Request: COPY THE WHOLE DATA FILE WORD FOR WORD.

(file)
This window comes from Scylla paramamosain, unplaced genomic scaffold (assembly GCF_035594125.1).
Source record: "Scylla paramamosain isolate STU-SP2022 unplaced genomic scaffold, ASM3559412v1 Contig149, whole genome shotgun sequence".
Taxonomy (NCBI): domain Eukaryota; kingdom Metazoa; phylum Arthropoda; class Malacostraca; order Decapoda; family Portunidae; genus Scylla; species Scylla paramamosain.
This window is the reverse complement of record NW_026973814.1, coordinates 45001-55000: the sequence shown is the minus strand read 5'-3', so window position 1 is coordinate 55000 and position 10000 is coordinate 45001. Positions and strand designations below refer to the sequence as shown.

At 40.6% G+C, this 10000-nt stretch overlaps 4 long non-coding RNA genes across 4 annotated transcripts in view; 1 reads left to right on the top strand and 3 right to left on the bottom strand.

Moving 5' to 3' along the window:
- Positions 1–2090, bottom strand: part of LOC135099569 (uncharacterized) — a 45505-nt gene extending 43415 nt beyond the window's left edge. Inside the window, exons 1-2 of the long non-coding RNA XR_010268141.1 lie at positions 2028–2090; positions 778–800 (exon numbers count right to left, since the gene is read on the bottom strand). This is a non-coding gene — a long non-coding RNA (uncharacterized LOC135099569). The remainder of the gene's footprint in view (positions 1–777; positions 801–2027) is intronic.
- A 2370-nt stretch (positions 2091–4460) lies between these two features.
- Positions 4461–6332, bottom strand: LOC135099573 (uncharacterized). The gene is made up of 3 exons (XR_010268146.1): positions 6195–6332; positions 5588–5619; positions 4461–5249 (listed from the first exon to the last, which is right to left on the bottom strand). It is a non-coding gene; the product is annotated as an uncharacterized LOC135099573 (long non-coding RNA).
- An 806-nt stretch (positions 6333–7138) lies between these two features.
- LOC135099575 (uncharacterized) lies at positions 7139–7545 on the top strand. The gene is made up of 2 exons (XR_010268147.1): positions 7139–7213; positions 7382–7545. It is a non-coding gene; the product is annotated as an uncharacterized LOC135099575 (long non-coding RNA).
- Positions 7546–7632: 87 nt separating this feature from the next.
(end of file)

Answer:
This window comes from Scylla paramamosain, unplaced genomic scaffold (assembly GCF_035594125.1).
Source record: "Scylla paramamosain isolate STU-SP2022 unplaced genomic scaffold, ASM3559412v1 Contig149, whole genome shotgun sequence".
Taxonomy (NCBI): domain Eukaryota; kingdom Metazoa; phylum Arthropoda; class Malacostraca; order Decapoda; family Portunidae; genus Scylla; species Scylla paramamosain.
This window is the reverse complement of record NW_026973814.1, coordinates 45001-55000: the sequence shown is the minus strand read 5'-3', so window position 1 is coordinate 55000 and position 10000 is coordinate 45001. Positions and strand designations below refer to the sequence as shown.

At 40.6% G+C, this 10000-nt stretch overlaps 4 long non-coding RNA genes across 4 annotated transcripts in view; 1 reads left to right on the top strand and 3 right to left on the bottom strand.

Moving 5' to 3' along the window:
- Positions 1–2090, bottom strand: part of LOC135099569 (uncharacterized) — a 45505-nt gene extending 43415 nt beyond the window's left edge. Inside the window, exons 1-2 of the long non-coding RNA XR_010268141.1 lie at positions 2028–2090; positions 778–800 (exon numbers count right to left, since the gene is read on the bottom strand). This is a non-coding gene — a long non-coding RNA (uncharacterized LOC135099569). The remainder of the gene's footprint in view (positions 1–777; positions 801–2027) is intronic.
- A 2370-nt stretch (positions 2091–4460) lies between these two features.
- Positions 4461–6332, bottom strand: LOC135099573 (uncharacterized). The gene is made up of 3 exons (XR_010268146.1): positions 6195–6332; positions 5588–5619; positions 4461–5249 (listed from the first exon to the last, which is right to left on the bottom strand). It is a non-coding gene; the product is annotated as an uncharacterized LOC135099573 (long non-coding RNA).
- An 806-nt stretch (positions 6333–7138) lies between these two features.
- LOC135099575 (uncharacterized) lies at positions 7139–7545 on the top strand. The gene is made up of 2 exons (XR_010268147.1): positions 7139–7213; positions 7382–7545. It is a non-coding gene; the product is annotated as an uncharacterized LOC135099575 (long non-coding RNA).
- Positions 7546–7632: 87 nt separating this feature from the next.